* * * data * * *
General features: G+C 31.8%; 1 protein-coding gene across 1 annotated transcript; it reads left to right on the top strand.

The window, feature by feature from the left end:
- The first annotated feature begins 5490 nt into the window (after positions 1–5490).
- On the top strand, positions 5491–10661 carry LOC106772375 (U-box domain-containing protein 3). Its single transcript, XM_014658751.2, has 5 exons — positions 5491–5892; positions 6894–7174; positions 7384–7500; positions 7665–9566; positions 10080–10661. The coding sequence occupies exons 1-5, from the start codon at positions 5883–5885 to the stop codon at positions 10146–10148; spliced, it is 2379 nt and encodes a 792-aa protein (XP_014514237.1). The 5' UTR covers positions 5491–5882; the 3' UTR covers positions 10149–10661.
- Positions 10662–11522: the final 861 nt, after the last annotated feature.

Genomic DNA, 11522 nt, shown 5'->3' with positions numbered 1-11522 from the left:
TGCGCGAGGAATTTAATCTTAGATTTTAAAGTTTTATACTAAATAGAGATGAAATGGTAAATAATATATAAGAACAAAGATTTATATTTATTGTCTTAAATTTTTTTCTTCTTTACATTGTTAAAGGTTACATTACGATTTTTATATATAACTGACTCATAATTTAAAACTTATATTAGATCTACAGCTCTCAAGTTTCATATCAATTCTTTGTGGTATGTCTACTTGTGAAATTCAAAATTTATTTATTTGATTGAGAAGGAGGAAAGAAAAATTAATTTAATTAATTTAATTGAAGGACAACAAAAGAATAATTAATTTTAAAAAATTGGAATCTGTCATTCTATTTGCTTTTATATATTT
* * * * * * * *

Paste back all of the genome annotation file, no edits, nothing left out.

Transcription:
General features: G+C 31.8%; 1 protein-coding gene across 1 annotated transcript; it reads left to right on the top strand.

The window, feature by feature from the left end:
- The first annotated feature begins 5490 nt into the window (after positions 1–5490).
- On the top strand, positions 5491–10661 carry LOC106772375 (U-box domain-containing protein 3). Its single transcript, XM_014658751.2, has 5 exons — positions 5491–5892; positions 6894–7174; positions 7384–7500; positions 7665–9566; positions 10080–10661. The coding sequence occupies exons 1-5, from the start codon at positions 5883–5885 to the stop codon at positions 10146–10148; spliced, it is 2379 nt and encodes a 792-aa protein (XP_014514237.1). The 5' UTR covers positions 5491–5882; the 3' UTR covers positions 10149–10661.
- Positions 10662–11522: the final 861 nt, after the last annotated feature.

Genomic DNA, 11522 nt, shown 5'->3' with positions numbered 1-11522 from the left:
TGCGCGAGGAATTTAATCTTAGATTTTAAAGTTTTATACTAAATAGAGATGAAATGGTAAATAATATATAAGAACAAAGATTTATATTTATTGTCTTAAATTTTTTTCTTCTTTACATTGTTAAAGGTTACATTACGATTTTTATATATAACTGACTCATAATTTAAAACTTATATTAGATCTACAGCTCTCAAGTTTCATATCAATTCTTTGTGGTATGTCTACTTGTGAAATTCAAAATTTATTTATTTGATTGAGAAGGAGGAAAGAAAAATTAATTTAATTAATTTAATTGAAGGACAACAAAAGAATAATTAATTTTAAAAAATTGGAATCTGTCATTCTATTTGCTTTTATATATTT